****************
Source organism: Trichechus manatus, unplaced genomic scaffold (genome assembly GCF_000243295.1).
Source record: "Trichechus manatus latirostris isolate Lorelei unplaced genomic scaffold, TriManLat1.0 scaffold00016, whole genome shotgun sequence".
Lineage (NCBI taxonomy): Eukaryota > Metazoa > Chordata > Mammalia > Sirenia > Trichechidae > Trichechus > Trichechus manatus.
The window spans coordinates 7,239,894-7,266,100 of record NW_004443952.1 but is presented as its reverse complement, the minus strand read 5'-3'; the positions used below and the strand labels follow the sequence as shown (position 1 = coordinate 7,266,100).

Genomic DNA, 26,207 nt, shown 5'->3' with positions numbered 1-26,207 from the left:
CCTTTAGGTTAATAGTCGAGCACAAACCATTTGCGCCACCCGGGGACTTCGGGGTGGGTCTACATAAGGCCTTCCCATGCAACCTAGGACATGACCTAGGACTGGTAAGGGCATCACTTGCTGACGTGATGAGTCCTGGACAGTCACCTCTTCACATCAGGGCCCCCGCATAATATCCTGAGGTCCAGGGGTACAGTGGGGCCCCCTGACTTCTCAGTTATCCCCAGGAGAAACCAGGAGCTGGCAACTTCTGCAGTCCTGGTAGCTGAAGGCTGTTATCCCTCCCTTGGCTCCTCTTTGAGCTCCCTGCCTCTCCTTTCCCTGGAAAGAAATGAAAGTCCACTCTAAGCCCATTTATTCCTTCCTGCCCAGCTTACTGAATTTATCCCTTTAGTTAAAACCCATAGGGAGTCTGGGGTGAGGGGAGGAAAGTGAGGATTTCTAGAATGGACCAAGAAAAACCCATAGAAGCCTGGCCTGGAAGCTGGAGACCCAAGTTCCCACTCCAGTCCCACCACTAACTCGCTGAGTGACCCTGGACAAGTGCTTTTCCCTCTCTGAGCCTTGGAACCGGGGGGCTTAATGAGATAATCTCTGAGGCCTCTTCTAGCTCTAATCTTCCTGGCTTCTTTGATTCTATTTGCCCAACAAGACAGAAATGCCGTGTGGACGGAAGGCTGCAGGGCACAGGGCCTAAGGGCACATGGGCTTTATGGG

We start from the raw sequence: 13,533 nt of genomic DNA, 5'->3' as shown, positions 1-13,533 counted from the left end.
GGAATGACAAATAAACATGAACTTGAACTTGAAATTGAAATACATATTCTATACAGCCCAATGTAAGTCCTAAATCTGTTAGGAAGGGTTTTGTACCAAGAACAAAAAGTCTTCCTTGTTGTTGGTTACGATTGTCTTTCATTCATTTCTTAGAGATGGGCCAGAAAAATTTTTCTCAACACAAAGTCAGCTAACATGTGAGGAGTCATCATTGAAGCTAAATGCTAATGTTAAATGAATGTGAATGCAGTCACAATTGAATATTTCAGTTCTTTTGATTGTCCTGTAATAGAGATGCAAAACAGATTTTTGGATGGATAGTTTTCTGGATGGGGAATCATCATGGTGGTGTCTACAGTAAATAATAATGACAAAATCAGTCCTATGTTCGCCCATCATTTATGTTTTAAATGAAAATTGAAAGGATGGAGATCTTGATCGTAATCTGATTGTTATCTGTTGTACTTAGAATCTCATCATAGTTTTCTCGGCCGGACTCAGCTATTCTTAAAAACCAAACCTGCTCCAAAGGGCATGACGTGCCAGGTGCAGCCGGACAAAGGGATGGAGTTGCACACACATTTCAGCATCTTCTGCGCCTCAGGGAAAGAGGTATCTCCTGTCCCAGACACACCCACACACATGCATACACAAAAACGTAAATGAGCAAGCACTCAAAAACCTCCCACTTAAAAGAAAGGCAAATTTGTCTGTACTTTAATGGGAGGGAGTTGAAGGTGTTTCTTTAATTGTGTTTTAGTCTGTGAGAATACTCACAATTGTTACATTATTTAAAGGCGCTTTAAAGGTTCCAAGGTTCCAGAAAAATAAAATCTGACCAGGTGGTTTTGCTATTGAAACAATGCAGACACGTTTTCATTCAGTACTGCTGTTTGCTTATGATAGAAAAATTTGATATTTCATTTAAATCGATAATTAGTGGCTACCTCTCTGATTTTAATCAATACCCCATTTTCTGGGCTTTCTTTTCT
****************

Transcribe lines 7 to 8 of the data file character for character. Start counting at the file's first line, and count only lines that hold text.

We start from the raw sequence: 13,533 nt of genomic DNA, 5'->3' as shown, positions 1-13,533 counted from the left end.
GGAATGACAAATAAACATGAACTTGAACTTGAAATTGAAATACATATTCTATACAGCCCAATGTAAGTCCTAAATCTGTTAGGAAGGGTTTTGTACCAAGAACAAAAAGTCTTCCTTGTTGTTGGTTACGATTGTCTTTCATTCATTTCTTAGAGATGGGCCAGAAAAATTTTTCTCAACACAAAGTCAGCTAACATGTGAGGAGTCATCATTGAAGCTAAATGCTAATGTTAAATGAATGTGAATGCAGTCACAATTGAATATTTCAGTTCTTTTGATTGTCCTGTAATAGAGATGCAAAACAGATTTTTGGATGGATAGTTTTCTGGATGGGGAATCATCATGGTGGTGTCTACAGTAAATAATAATGACAAAATCAGTCCTATGTTCGCCCATCATTTATGTTTTAAATGAAAATTGAAAGGATGGAGATCTTGATCGTAATCTGATTGTTATCTGTTGTACTTAGAATCTCATCATAGTTTTCTCGGCCGGACTCAGCTATTCTTAAAAACCAAACCTGCTCCAAAGGGCATGACGTGCCAGGTGCAGCCGGACAAAGGGATGGAGTTGCACACACATTTCAGCATCTTCTGCGCCTCAGGGAAAGAGGTATCTCCTGTCCCAGACACACCCACACACATGCATACACAAAAACGTAAATGAGCAAGCACTCAAAAACCTCCCACTTAAAAGAAAGGCAAATTTGTCTGTACTTTAATGGGAGGGAGTTGAAGGTGTTTCTTTAATTGTGTTTTAGTCTGTGAGAATACTCACAATTGTTACATTATTTAAAGGCGCTTTAAAGGTTCCAAGGTTCCAGAAAAATAAAATCTGACCAGGTGGTTTTGCTATTGAAACAATGCAGACACGTTTTCATTCAGTACTGCTGTTTGCTTATGATAGAAAAATTTGATATTTCATTTAAATCGATAATTAGTGGCTACCTCTCTGATTTTAATCAATACCCCATTTTCTGGGCTTTCTTTTCT